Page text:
The Black Lives Matter (BLM) riots of 2020 were the largest and most successful shakedown in American history. These “mostly peaceful protests” — which burned more than 200 American cities and wreaked more than $2 billion in damages — achieved more than anyone could have predicted: changes in laws, private sector policies, and perhaps most importantly, a historic transfer of wealth to racial and leftwing causes. As a result, American corporations gave or pledged more than $83 billion to either BLM or BLM-related causes.
We created a database tracking contributions and pledges made to the BLM movement and related causes, which we define as organizations and initiatives that advance one or more aspects of BLM’s agenda, and which were made in the wake of the BLM riots of 2020. To date, our data spans more than 400 companies and $83 billion in pledges and contributions.
The famed consulting firm McKinsey and Company thinks the number is far larger. They calculated that from May 2020 to October 2022 companies pledged about $340 billion “to racial equity, specifically for Black Americans after the murder of George Floyd in May 2020.” Our number is conservative by comparison. But unlike McKinsey, we provide details about the pledges and contributions of specific companies.
We are surprised at some of the incredulity in our calculations. So too is BLM, which suggests that objections to wealth transfers of this scale are rooted in “white supremacy,” and “a pathology that Black organizations don’t deserve to be funded.”
BLM called for reparations. In a sense, they succeeded, as these reparations were paid out to BLM itself (approximately $122 million) and to its vast NGO archipelago and other racialized causes and schemes under various names.
While the money was given or pledged in different ways, it was unmistakable for so-called “racial justice.” Sometimes this meant cash transfers to partners of BLM, like the Color of Change, the NAACP, the Equal Justice Initiative, and the ACLU.
Sometimes it meant cash or pledges to other “reparative” initiatives including race-based, discriminatory hiring programs; race-based, sub-prime lending; race-based scholarships; and partisan voter initiatives. Sometimes it meant Diversity, Equity, and Inclusion (DEI) initiatives, which are the polite versions of BLM calibrated to middle-class, middle-management tastes. The DEI ideology disagrees with BLM in few ways, if any.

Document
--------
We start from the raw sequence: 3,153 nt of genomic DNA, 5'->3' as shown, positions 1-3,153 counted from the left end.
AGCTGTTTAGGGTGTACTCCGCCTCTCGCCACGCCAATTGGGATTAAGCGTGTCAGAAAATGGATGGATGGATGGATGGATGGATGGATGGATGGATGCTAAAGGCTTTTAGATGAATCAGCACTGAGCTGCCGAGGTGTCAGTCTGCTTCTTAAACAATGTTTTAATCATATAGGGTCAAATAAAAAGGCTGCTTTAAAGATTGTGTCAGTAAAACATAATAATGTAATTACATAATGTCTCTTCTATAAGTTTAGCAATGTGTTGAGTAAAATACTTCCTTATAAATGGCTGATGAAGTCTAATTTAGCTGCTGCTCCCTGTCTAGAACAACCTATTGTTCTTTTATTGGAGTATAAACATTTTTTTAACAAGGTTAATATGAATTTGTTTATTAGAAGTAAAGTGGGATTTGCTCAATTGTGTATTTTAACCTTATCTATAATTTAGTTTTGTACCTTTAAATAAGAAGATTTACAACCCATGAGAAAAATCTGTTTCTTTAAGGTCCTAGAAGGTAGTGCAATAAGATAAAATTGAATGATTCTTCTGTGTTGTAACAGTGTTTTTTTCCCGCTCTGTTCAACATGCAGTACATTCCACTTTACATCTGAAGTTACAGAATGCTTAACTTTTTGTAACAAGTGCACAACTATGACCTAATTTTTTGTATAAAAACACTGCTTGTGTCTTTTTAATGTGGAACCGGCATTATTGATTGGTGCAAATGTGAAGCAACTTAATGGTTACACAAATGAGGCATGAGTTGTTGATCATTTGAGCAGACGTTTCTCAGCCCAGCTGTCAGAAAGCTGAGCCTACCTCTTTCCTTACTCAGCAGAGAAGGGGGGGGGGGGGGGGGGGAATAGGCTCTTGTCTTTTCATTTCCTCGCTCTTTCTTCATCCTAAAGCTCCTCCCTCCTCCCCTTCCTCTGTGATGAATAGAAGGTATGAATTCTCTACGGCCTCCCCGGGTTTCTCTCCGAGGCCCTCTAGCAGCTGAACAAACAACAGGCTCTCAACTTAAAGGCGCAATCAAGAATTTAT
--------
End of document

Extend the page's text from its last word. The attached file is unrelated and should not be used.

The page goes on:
DEI and BLM share one mission: to punish white America, through different means. The latter through riots and pressure campaigns, the former through preferential hiring and promotion of members of protected groups. Both aim to redistribute honor, privileges, and money to black Americans. Both are extorting special privileges and money by using white guilt.
Moreover, both are attempting to do so by cultural revolution, and both stand openly against meritocracy, the rule of law, freedom of speech, and individual rights. Correctly understood, DEI is an expression of BLM’s broader agenda.
We already know the exorbitant amount of money given or pledged by large banks like JPMorgan ($30 billion), Bank of America ($18 billion), and Silicon Valley Bank ($70 million) in the wake of the 2020 BLM riots to subsidized and sub-prime race-based lending, race-based investment targeting, supply chain diversity initiatives, and nonprofits advancing racial justice.
But BLM was so effective that even seemingly middle-America companies shelled out big. For example, Cargill, the Minnesota-based food producer, launched its “Black Farmer Equity Initiative,” a redistributive program that attributes declining numbers of black farmers to “the legacy of systemic racism” and seeks to “dismantle Anti-Black racism” and “operationalize equity across the food and agriculture system.” Cargill pledged $11 billion to the initiative through 2030.
Kroger, a ubiquitous neighborhood grocery chain, spent at least $13 million to advance racial division, including $5 million toward its “Framework for Action: Diversity, Equity and Inclusion” initiative and a $500,000 contribution to LISC’s Black Economic Development Fund, a discriminatory investment fund that promotes BLM. Kroger also partnered with the discriminatory, race-based hiring platform OneTen, which aims to “hire, promote, and advance one million Black individuals who do not have a four-year degree into family-sustaining careers over the next ten years.”
Caterpillar, the producer of heavy equipment, donated $500,000 each to the NAACP and the Equal Justice Initiative. It too partnered with OneTen. John Deere donated $1 million to the NAACP, again, an official partner of BLM.
Defense contractors, traditionally neutral and dedicated to keeping America safe, also submitted to BLM’s demands. Northrop Grumman donated $1 million to the NAACP and an additional $1 million to organizations promoting social justice as part of an employee charitable gift matching program. It also partnered with OneTen.
Raytheon pledged $25 million over five years to “advance racial justice, empowerment, and career readiness in underserved communities.” The commitment includes donations to the NAACP, Equal Justice Initiative, and National Urban League; community outreach; public policy lobbying; and a supplier diversity initiative.
Boeing pledged a minimum of $25 million by 2023 toward racial “equity” and “social justice.” In 2020, it contributed $15.6 million to organizations addressing “racial inequity,” including $1 million to the Equal Justice Initiative.
The list goes on, and should be further explored by journalists in order to understand the full extent of the shakedown. By caving to BLM, American companies not only became the tools of radicals but also laid the groundwork for future violence and extortion.